Harford County officials unveiled the $70.4 million expansion of the Abingdon Water Treatment Plant on Thursday afternoon, which will double the plant's current capacity of processing 10 million gallons of water daily and serve more than 43,000 customers.
"Assuring that we have good infrastructure has been one of the key initiatives for me as county executive," Harford County Executive David Craig told a roomful of about 50 officials, county council members and other guests on the second floor of the new building.
With decorative brick and lighting fixtures, the plant has a decidedly less industrial-looking presence overlooking Abingdon Road.
Craig noted that Thursday morning the board of estimates approved another 5 million gallons through Baltimore City, bringing the plant's capacity to 25 million gallons daily.
The county executive said he is dedicated to providing "good, adequate, reliable drinking water for everyone that lives here."
The expansion was originally approved in 2005 and construction began in 2009, with an extensive process that included a new tap into Baltimore City's 108-inch wide raw water line, a 115-inch wide tunnel under I-95 for transmission mains, an upgrade to a sewer along the Bynum Run Interceptor, a new raw water screening process, two million-gallon emergency lagoons with a pumping station and an upgraded security system, according to a press release.
The project will help the county provide 1.5 million gallons of back-up water for Aberdeen Proving Ground during emergency drought conditions, and partial water capacity to the city of Aberdeen, the Maryland American Water company and Greenridge Utilities Inc., which serve the town of Bel Air and the Greenridge community, respectively.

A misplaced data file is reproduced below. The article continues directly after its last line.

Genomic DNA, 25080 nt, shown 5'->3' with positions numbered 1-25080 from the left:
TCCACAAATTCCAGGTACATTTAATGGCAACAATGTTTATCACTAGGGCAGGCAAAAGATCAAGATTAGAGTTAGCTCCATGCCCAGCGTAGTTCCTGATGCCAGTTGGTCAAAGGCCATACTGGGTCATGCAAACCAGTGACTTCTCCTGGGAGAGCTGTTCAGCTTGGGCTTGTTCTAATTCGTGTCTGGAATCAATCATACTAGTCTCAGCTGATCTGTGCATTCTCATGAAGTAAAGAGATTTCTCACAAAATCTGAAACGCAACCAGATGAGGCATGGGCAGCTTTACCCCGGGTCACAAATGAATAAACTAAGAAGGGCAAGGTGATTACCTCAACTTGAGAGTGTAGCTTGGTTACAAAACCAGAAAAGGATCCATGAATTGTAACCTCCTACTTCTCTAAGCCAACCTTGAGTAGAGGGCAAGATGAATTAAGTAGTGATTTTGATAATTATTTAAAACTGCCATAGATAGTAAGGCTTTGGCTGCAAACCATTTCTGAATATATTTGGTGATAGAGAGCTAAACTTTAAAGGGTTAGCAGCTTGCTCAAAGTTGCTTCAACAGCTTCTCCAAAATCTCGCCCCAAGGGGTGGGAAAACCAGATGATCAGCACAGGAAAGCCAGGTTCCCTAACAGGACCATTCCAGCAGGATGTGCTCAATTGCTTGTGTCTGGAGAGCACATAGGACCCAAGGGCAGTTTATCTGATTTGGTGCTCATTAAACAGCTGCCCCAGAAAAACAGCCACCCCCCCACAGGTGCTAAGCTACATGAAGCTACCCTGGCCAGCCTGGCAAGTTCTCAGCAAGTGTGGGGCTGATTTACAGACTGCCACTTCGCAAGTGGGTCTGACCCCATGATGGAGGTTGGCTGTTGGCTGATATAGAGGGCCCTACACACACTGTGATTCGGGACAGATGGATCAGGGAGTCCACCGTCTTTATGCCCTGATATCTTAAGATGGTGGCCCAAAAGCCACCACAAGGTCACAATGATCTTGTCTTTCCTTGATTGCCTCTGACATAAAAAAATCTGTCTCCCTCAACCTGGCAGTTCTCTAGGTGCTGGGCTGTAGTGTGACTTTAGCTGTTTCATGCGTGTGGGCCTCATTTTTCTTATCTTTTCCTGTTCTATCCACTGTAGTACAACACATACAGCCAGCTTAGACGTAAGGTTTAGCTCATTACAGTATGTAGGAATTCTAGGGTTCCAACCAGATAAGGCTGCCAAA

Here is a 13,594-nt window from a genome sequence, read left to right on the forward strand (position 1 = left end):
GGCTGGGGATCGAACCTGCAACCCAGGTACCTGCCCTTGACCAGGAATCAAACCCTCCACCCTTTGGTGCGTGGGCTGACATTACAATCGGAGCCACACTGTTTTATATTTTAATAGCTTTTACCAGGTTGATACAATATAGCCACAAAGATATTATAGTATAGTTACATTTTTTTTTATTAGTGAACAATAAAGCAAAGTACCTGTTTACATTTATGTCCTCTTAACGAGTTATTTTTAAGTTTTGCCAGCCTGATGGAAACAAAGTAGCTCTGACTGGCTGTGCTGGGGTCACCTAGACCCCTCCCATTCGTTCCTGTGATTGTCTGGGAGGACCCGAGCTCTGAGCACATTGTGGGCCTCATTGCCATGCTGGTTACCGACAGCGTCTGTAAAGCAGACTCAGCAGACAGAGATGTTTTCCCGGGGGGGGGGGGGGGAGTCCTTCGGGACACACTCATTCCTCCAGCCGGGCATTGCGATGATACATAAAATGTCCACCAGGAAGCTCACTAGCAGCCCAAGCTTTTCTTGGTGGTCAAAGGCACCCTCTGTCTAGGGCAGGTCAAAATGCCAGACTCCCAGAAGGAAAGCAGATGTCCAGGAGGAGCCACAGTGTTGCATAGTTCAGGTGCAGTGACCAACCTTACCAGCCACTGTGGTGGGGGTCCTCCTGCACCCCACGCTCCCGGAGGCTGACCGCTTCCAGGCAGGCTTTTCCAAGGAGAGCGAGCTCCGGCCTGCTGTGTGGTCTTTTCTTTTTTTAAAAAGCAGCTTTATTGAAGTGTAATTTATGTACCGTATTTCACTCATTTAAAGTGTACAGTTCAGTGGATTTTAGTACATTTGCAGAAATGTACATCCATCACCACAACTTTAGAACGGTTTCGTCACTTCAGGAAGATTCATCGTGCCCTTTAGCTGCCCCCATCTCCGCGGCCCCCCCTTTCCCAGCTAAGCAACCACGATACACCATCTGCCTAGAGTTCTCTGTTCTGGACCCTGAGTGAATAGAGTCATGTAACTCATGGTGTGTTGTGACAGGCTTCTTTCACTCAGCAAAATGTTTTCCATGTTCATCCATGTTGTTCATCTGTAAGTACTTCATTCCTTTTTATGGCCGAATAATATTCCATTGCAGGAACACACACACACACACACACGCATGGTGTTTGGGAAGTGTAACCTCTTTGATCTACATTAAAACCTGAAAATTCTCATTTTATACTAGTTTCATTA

Craig said he hopes the plant would eventually provide up to 40 million gallons.
"There's always issues that have to be considered," he added. "This helped us resolve issues with the Aberdeen Proving Ground, this helped us resolve issues with the city of Aberdeen that had to be resolved."
Craig also said he hoped to work toward unified water production in Harford County.
He added BRAC would not have happened as readily as it did if Harford County had not been able to sell water to Aberdeen.
More than 500 people and 500,000 staff hours were involved in the massive project.
The event was held just before public works director Bob Cooper's last day with the county.
"It is really fitting that this is happening today, with my last day being tomorrow," Cooper told the crowd.
He thanked the Spencer family, from whom the land was purchased, for working with the county, jokingly explaining: "We call it Mount Spencer out there."
Cooper noted the project did create some complications, as the county had to work with the Maryland Department of the Environment to cap a rubblefill on the site.
"We knew that going into the project, and we knew that having this property was going to be the answer to our long-term [problems]," he said.
County spokesman Bob Thomas thanked Craig for his leadership and persistence with the project.
"This was not an easy project at all, and the county executive saw it as a high priority," Thomas said.
Councilwoman Mary Ann Lisanti, who attended along with Councilmen Joe Woods and Chad Shrodes, commented on the improved appearance of the building.
"This is an impact on the surrounding community," Lisanti said, adding the early designs did not look as nice. "Even that little touch made a big difference."
Aberdeen Mayor Mike Bennett attended with City Manager Doug Miller. Bennett recalled when he took office in 2005, the city was faced with a crisis of water and worried it would not be able to meet the demands of BRAC.
"After many, many, many hours of wrangling and talking, David [Craig] and I, along with our manager Doug Miller, knew what the right thing to do was," Bennett said. "We just had to get people on board."
Bennett said he and Miller were at the Maryland Municipal League convention in Ocean City and "zipped" back to Harford County for the ribbon-cutting.
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"This is going to help us to continue to move forward very greatly in the city of Aberdeen and Harford County," he said, adding it would also continue keeping Harford County the "epicenter of things going on in the state of Maryland."